Fast overnight for 12-14+ hours Weight loss is encouraged if a person is generally in good health and sleeps well.
Hypothyroidism – An underactive thyroid can cause everything to be sluggish. Fatigue can lead to less exercise, and a slow metabolism can lead to weight gain. It is important that you do a complete thyroid workup – TSH, free T4, free T3, reverse T3 and thyroid antibodies (TPO and TG) to look for all types of hypothyroidism (note that subclinical thyroid Hypofunction can still have a significant impact). You may find autoimmunity (Hashimoto's), impaired nutrition (e.g. low T4 from iodine deficiency), impaired stress (e.g. high conversion of T4 to reverse T3), and/or impaired inflammation (e.g. T4 poor conversion to T3) hypothyroid function.
sex hormone imbalance, such as estrogen dominance or testosterone deficiency—problems that exist in both men and women. Testosterone is important for many functions including libido and joint health, and it is known to be important for building muscle and reducing body fat. For example, testosterone may be low due to stress, excessive exposure to estrogen, or excessive alcohol consumption. A deficiency can lead to lack of motivation, irritability, insulin resistance, and weight gain. Most of our androgens are produced in the adrenals, so if the adrenals are busy producing stress hormones, testosterone production will suffer, but in addition, cortisol blocks testosterone receptors. In addition, because adipocytes are endocrine tissues, adipocytes can convert androstenedione and testosterone into strong estrogen through aromatization, and adipocytes may cause excess estrogen and testosterone in the case of excess body fat. On the low side.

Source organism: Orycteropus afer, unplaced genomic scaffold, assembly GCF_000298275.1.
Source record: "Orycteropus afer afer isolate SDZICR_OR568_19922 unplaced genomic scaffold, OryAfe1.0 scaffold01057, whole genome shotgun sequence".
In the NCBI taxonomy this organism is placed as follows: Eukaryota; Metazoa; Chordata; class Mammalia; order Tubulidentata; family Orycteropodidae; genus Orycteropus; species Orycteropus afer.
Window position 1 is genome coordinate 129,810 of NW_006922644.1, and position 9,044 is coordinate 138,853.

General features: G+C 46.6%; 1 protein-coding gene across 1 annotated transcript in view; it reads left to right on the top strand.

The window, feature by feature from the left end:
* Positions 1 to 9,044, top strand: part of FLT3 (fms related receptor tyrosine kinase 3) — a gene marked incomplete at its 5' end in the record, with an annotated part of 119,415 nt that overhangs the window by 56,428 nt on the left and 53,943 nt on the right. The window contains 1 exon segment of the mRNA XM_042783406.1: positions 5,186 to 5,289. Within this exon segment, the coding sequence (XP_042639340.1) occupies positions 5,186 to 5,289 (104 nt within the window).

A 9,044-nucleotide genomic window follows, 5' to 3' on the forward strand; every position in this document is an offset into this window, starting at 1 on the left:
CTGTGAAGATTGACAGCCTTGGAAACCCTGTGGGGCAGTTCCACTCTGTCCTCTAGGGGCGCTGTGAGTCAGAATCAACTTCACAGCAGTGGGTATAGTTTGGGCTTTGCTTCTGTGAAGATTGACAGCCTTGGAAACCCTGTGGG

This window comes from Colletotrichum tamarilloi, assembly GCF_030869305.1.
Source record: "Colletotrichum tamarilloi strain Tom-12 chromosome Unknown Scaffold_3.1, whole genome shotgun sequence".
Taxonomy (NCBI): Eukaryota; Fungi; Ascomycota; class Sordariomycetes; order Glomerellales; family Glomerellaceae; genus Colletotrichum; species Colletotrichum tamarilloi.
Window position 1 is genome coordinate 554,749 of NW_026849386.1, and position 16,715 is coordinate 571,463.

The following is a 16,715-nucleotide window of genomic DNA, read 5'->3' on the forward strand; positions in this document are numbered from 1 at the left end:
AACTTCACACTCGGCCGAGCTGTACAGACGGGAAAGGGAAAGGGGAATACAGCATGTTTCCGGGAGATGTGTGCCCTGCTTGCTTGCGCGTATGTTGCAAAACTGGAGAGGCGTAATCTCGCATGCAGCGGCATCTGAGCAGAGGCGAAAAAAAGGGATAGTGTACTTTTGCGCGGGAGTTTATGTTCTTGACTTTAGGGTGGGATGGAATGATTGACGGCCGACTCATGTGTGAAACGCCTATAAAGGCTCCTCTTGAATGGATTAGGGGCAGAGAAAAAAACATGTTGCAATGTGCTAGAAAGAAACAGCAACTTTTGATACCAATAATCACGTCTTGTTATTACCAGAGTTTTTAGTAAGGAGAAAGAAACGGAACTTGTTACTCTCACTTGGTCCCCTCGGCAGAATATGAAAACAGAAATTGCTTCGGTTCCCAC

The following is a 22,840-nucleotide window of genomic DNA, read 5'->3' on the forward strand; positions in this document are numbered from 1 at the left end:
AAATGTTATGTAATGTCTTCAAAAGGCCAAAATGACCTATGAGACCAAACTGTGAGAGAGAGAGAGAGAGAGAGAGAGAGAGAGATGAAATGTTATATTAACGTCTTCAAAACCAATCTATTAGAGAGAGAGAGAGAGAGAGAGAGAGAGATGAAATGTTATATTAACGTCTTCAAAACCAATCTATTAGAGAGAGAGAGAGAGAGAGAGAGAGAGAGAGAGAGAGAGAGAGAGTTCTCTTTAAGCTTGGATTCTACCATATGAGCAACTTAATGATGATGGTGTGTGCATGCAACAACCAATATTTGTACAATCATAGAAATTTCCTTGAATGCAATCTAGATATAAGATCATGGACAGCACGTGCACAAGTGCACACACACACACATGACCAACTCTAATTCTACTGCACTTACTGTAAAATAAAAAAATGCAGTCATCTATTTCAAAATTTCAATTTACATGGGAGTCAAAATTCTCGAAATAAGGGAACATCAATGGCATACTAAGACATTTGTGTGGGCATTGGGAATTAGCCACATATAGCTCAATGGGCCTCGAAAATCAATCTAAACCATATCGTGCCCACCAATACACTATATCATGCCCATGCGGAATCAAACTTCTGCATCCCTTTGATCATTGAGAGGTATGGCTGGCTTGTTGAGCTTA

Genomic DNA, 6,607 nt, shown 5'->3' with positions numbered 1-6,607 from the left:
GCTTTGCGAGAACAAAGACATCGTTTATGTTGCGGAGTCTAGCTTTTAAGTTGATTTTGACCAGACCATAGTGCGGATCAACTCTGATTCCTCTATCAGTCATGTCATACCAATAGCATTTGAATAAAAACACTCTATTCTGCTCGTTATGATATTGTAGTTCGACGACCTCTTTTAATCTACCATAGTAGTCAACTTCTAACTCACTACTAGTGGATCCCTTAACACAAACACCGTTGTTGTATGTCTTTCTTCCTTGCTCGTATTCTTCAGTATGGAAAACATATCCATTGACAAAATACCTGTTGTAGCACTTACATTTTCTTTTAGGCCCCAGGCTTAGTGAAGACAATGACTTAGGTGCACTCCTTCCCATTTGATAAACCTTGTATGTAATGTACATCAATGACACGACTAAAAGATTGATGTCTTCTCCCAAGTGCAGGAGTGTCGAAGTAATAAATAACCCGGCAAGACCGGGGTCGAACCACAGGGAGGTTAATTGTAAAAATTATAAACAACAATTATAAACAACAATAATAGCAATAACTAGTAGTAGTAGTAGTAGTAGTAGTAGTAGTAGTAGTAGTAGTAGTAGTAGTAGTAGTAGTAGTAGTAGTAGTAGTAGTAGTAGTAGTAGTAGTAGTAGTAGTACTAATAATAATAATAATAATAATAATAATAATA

estrogen dominance is a common problem that causes symptoms such as PMS (often with cramps), heaviness, prolonged, blood clotting periods, and stubborn weight gain. Most often, estrogen dominance is due to blockage of estrogen metabolism or clearance or increased estrogen load from endocrine disrupting chemicals (pesticides, herbicides, parabens, phthalates, etc.) due to. In this case, a great opportunity is to clean up personal care and cleaning products and eat as many 100% organic foods as possible.
pressure! Chronic stress disrupts all of the above motivations, and as such, it is often the main driver of stubborn, overweight people. Cortisol is a catabolic hormone released under stressful conditions to break down muscle and generate blood sugar during gluconeogenesis. It does so while increasing insulin resistance. High cortisol also reduces thyroid action by increasing the conversion of T4 to reverse T3. Many people trying to lose weight unintentionally increase their cortisol (and their reverse T3), such as with excessive exercise or a calorie deficit. Notably, persistently low cortisol due to prolonged stress or burnout can also reduce thyroid action by reducing cellular uptake of thyroid hormone. Sources of stress that can make weight loss difficult include:
• emotional stress
• Persistent physical trauma
• Ongoing chronic pain
• Excessive exercise
• Chronic diet/calorie deficit
• Lack of rest and/or poor sleep quality
• Too many stimulants
• Allergen exposure – environmental, food…even food sensitivities, see below
• Toxicity eg heavy metals, mold, chemicals
food sensitivity It can cause a variety of symptoms, including systemic inflammation and weight gain. First try to eliminate 100% gluten and dairy for 4+ weeks as a trial. From there further elimination diets can be attempted and, if appropriate, food sensitivity testing considered. None are comprehensive, but total IgG with complement (not IgG4) or combined IgG/IgA are most helpful in eliminating false positives.
If you struggle with weight loss resistance or even insulin resistance, read this article and fine-tune those issues. If you need further support, I'm happy to help guide you through the process at www.UnlockBetterHealth.com.